Face of Defense: Crew Chief Ensures Pilots’ Safety
By Army Spc. Kam Gerohimos
Task Force Shooter
FORWARD OPERATING BASE FENTY, Afghanistan, Jan. 12, 2011 On a cold, windy morning in Jalalabad, Afghanistan, two seasoned Army pilots were beginning their preflight checks at the airfield here Jan. 4.
Army Spc. Carlos Mendez performs routine maintenance on an OH-58D Kiowa helicopter at Forward Operating Base Fenty, Afghanistan, Jan. 5, 2011. U.S. Army photo by Spc. Kam Gerohimos
(Click photo for screen-resolution image);high-resolution image available.
But Brig. Gen. Warren Phipps, assistant division commander for support for Regional Command East and Combined Joint Task Force 101, and Chief Warrant Officer 5 Timothy French, an OH-58D Kiowa Warrior standardization instructor pilot, weren’t alone.
Army Spc. Carlos Mendez, an OH-58D Kiowa helicopter crew chief with the 10th Mountain Division’s Troop A, Task Force Shooter, 10th Combat Aviation Brigade, also was inspecting the helicopter, ensuring secure communications in its radios and cleaning and defogging the windows. The Fresno, Calif., native is serving his second deployment, having deployed to Iraq two years ago.
“Ensuring the aircraft safety to support the mission is honestly one of my favorite aspects of being a crew chief,” he said.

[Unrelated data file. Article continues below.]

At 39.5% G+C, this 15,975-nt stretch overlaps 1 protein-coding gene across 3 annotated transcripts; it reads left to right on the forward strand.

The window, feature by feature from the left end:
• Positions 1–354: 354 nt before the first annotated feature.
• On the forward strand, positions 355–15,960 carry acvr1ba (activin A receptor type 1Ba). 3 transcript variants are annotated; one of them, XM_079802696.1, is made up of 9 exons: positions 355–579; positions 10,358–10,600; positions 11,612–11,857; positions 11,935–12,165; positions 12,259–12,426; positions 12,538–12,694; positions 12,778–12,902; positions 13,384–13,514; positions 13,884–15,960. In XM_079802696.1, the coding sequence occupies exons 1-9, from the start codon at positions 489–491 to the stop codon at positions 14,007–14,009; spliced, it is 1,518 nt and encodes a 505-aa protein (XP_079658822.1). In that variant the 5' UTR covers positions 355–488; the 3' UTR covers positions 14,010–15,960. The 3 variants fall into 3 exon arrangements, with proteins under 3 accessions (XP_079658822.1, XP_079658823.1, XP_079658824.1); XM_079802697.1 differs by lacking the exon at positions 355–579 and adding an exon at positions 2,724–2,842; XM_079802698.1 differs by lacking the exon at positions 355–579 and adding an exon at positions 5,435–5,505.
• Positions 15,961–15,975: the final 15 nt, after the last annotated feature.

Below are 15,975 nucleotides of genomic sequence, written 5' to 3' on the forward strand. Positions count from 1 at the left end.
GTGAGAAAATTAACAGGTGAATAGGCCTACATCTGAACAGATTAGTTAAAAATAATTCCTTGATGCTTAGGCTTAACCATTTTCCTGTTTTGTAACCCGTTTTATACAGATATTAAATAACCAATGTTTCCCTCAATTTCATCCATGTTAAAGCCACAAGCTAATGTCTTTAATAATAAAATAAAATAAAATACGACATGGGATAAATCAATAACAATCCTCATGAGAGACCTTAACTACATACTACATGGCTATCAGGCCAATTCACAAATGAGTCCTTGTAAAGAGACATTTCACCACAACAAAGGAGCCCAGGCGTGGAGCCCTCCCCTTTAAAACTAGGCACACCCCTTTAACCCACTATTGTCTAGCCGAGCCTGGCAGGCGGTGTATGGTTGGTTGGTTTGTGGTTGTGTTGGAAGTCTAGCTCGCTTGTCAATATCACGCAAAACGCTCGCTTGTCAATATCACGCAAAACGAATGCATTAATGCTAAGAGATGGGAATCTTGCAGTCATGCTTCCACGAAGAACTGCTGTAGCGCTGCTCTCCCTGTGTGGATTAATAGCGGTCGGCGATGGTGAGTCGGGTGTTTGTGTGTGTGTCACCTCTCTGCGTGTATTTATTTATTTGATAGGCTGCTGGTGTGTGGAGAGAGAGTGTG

After the preflight inspections, the pilots climbed into the compact cockpit and within minutes, the aircraft roared to life and the rotors were at full speed. Despite the sudden rush of whipping wind and the sound of the roaring rotors that seeped through his headset, Mendez didn’t flinch.
After a few moments, French waved for Mendez to come to the aircraft. Mendez ran under the rotating blades to get instructions from French, who had to yell to be heard above the noise. Mendez made a few adjustments to the aircraft, then ran back to the edge of the flightline. Finally, the helicopter ascended into a hover before turning and taking off into the Afghanistan skies.
Maintaining the helicopter to safely fly is one of the most important jobs for an OH-58D crew chief. The tiniest flaw could put the lives of the pilots flying in serious danger.
Before the unit received the newest OH-58D(R) model Kiowa, Mendez said, he would get to fly on maintenance test flights with the pilots.
“Flying has to be the best part of being a crew chief,” he said.
Before he joined the Army, Mendez worked in construction. He said he chose to be a crew chief because he wanted to challenge his abilities. He chose to join the Army, he added, because he felt the need to serve.
“I also wanted to do something selfless for my country because of everything it’s done for me,” he said.
Mendez said he supports the mission by ensuring the pilots are safe so they can assist ground forces effectively.
“Being a crew chief has been a great experience for me,” he said, “I’ve developed a great knowledge of my job and made some lifelong friendships.”